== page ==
The announcement was made by Dr Andy Rees, head of waste strategy branch for the Welsh Government, at CIWM’s Resource Conference Cymru, held in Cardiff yesterday (22 March).
The target is being considered among a suite of schemes and legislation aimed at moving the country towards a circular economy and encouraging residents to put material that is recyclable into recycling containers instead of residual waste.
“The aim is to get high-quality, consistent separation of recyclable materials… in order to present that material to manufacture industries in wales that can use it. It’s as much an economic aim as an environmental one.”
Other possibilities on the table, particularly around extended producer responsibility, include a possible cigarette and chewing gum litter levy, Dr Rees said.
Wales’ “One Planet Living” approach has set targets for the country that are currently greater than those put forward in the EU’s Circular Economy Package.
Wales currently recycles 62% of its household waste, higher than any of the devolved UK governments. It has set statutory recycling targets for councils, which, if missed, leaves them subject to fines.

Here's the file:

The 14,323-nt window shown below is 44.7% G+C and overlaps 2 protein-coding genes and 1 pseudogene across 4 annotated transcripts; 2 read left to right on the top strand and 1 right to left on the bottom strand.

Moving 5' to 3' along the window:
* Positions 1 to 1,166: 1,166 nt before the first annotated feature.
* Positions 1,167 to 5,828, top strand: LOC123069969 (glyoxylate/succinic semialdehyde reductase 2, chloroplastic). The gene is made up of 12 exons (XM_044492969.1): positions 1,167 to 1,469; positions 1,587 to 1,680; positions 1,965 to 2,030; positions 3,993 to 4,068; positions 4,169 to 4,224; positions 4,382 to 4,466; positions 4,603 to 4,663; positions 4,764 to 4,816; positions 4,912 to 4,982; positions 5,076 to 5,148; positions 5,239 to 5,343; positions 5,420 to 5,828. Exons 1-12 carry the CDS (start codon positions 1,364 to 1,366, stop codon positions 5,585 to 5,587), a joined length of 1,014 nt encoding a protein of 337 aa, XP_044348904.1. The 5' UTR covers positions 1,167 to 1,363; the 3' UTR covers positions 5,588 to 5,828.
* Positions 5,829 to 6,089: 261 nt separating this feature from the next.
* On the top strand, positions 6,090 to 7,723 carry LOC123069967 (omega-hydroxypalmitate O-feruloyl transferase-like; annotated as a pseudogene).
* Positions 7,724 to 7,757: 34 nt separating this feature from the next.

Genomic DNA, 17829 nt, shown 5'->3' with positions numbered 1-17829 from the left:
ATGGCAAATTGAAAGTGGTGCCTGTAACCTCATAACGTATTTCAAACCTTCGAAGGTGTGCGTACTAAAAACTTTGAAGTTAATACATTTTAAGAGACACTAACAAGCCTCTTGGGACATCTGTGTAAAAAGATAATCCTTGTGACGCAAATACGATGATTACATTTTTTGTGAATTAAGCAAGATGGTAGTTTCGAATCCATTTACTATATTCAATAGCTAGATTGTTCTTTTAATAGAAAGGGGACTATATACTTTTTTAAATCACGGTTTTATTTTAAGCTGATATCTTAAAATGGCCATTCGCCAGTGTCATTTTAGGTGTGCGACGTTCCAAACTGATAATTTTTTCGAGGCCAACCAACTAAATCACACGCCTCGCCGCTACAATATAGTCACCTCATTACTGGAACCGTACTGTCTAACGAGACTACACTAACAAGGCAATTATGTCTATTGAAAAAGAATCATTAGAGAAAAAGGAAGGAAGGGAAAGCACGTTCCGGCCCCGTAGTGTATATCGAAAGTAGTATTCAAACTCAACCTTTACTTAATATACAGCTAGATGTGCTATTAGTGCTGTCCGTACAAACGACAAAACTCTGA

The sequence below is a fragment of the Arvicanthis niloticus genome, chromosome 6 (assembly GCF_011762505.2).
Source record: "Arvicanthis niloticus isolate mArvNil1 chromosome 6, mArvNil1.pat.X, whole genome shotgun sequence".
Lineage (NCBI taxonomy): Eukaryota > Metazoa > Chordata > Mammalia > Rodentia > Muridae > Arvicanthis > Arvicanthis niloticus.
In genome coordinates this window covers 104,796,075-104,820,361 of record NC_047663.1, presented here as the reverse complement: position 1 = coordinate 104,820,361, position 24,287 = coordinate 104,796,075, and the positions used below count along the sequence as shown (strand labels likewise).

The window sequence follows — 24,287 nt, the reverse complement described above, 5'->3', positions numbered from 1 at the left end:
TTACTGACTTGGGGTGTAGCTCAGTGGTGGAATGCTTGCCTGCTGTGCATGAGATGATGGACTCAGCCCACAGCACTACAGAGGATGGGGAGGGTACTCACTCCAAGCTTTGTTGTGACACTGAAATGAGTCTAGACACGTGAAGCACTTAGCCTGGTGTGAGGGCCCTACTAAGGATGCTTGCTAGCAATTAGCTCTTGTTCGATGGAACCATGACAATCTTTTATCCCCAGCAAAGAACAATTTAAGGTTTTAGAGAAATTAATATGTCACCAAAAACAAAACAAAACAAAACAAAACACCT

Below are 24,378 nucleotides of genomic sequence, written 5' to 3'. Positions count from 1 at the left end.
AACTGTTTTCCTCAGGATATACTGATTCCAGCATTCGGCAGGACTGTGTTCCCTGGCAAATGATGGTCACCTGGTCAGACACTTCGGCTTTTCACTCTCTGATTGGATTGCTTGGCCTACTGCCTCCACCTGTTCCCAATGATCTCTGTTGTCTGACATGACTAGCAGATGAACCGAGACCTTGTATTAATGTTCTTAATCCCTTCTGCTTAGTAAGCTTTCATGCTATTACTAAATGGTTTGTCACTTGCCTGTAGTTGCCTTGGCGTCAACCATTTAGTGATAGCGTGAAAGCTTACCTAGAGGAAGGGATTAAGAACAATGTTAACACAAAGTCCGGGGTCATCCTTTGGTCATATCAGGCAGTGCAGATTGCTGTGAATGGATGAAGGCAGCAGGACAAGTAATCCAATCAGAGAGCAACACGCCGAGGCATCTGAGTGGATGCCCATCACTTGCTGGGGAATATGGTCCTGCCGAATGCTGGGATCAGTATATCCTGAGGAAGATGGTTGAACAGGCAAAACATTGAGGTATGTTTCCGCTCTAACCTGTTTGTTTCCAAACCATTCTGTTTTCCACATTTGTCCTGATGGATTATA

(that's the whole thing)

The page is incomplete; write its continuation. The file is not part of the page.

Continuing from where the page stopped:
“We haven’t shied away from using legislation, where it’s necessary,” Dr Rees said. “Where the voluntary approach has failed for Wales.”
The current domestic recycling targets within the country, and its Environment Wales Act, which will from April 2017 see a number of statutory measures and landfill bans implemented across businesses, are stand-alone from EU targets and are “Brexit-proofed”, according to Dr Rees.
“We want to replicate through business and public sector what we’re trying to do through municipal waste,” Dr Rees said about the measures set out in the Act. “The aim is to get high-quality, consistent separation of recyclable materials… in order to present that material to manufacture industries in wales that can use it. It’s as much an economic aim as an environmental one.”
Dr Rees also said that Wales will be looking at whether the current TEEP regime is fit for purpose. He suggested that the regulations aren’t being adhered to or enforced as well as they might. He referenced the difficulty in finding a company that would collect recyclables separately.
“How many cases have been taken to court about anybody not complying with TEEP?” he said. “So, we need to look at this very critically to achieve the aim of a true separate collection from premises. Not perhaps what we currently have in some places.”
Delegates at Resource Conference Cymru, sponsored by GJF Fabircations, also heard from speakers including Natural Resources Wales’ Andy Middleton, SUEZ’s Stuart Hayward-Higham and Costa Coffee’s Oliver Rosevear.
For a full review of the event look out for the May issue of the CIWM Journal. Don’t receive the Journal? CLICK HERE.